I was diagnosed with thyroid disease at 17 years old following a Thanksgiving visit to Grannie’s home near Hamilton, Ontario. No more than thirty minutes after we arrived, Grannie told my mother matter-of-factly “Debbie has a goiter.”
I’ve undergone biopsies and goiter removal and the inevitable diagnosis of a lifetime dependency upon thyroid replacement medication. Not only am I the third direct generation, there were at one time nearly 40 members of my mother’s family, male and female, afflicted with thyroid disease. My family has undergone most every type of thyroid treatment known. In addition to surgical goiter removals, there have been radioactive iodine treatments. I’ve also had family members later diagnosed with cancer of the thyroid.
At 45 years old and as an uninsured American, I don’t take any thyroid medication. I can’t afford the bi-annual blood tests to regulate the synthetic thyroid dosages.
I did regularly take my Synthroid .15 mg dose when I was insured. For several years, my doctors would not prescribe a generic version due to some concerns with effectiveness. At that time, I was only required to get my blood checked once per year and with good insurance, it was affordable.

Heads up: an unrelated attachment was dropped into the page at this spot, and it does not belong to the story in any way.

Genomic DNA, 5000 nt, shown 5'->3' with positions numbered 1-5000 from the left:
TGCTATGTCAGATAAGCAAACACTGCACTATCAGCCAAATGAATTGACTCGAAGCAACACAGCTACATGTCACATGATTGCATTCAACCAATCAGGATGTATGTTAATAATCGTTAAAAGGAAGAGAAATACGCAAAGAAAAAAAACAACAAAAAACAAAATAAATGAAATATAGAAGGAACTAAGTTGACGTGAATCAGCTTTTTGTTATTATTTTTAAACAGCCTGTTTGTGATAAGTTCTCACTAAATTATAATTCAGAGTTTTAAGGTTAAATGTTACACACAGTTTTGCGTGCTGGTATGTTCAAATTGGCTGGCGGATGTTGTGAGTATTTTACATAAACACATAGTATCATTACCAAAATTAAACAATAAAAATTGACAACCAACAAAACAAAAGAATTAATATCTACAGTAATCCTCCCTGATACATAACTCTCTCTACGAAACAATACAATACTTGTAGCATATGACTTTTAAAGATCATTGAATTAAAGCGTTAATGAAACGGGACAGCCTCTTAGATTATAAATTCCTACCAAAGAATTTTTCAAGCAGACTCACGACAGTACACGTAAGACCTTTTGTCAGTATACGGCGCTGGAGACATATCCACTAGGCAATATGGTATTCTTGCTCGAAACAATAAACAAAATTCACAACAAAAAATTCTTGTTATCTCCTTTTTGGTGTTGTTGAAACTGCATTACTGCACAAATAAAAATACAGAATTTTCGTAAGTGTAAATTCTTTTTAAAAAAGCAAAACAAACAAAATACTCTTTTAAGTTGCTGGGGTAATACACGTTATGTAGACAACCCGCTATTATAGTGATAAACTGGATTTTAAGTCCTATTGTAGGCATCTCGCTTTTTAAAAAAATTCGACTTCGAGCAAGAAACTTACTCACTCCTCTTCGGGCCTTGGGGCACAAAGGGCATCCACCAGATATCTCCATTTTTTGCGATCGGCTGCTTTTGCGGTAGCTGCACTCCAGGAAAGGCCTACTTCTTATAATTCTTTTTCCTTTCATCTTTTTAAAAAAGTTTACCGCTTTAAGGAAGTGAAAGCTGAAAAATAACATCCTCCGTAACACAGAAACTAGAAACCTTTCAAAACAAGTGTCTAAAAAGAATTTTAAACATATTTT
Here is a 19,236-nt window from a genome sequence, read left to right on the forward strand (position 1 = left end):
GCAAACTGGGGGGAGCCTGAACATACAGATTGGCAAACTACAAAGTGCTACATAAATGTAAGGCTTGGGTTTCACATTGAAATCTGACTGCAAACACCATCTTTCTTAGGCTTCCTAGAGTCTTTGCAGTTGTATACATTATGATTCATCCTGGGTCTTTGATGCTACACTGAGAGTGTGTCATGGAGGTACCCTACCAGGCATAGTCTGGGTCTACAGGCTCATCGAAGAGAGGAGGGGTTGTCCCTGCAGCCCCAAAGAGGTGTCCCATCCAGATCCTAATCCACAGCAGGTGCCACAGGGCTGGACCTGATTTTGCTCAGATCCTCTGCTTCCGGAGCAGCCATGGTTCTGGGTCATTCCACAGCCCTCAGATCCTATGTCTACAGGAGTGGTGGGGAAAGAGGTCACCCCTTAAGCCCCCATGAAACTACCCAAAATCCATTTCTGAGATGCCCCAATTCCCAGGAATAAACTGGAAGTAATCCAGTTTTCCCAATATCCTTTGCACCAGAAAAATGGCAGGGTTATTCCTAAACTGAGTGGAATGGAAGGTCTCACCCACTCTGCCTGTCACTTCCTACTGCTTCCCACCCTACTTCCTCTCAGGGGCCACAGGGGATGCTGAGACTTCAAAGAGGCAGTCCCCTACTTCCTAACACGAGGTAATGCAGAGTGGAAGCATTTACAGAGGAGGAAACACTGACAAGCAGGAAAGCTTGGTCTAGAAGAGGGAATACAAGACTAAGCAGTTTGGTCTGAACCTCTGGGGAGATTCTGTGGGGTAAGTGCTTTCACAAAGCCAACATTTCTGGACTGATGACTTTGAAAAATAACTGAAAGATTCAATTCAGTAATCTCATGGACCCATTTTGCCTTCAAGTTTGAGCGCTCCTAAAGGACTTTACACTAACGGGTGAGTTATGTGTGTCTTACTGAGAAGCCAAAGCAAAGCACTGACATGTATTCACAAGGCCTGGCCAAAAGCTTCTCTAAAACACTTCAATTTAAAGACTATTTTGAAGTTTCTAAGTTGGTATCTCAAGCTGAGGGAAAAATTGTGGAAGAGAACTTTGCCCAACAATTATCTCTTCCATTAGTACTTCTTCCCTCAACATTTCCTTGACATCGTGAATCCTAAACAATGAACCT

While I’m sure some of my weight issues can be directly attributed to the end of my Synthroid prescription, I also know that my love of great food, beer and wine has much to do with it. I try to watch what I eat but I’m more concerned with my mental health and keeping it in check.
Many thyroid disease sufferers also undergo symptoms of depression. I did go through this at one time a few years after my divorce. I was not taking my thyroid pills and my boss finally confronted me and ordered me to the doctor on the spot. Living in a small town does have its advantages and I walked one block and asked to see Dr. Chu. He drew my blood and the results were SURPRISE! my thyroid was out of whack again.
Within a matter of weeks after re-starting my Synthroid, my attitude was much better.
As a matter of practice these days, I make a point of keeping my mental health in check. I try to keep a sense of humor about everything and refuse to get completely stressed out about things I can’t change.
When the day comes that I can once again afford insurance or my Medicare kicks in, whichever comes first, my very first telephone call will be to a doctor to request a thyroid test.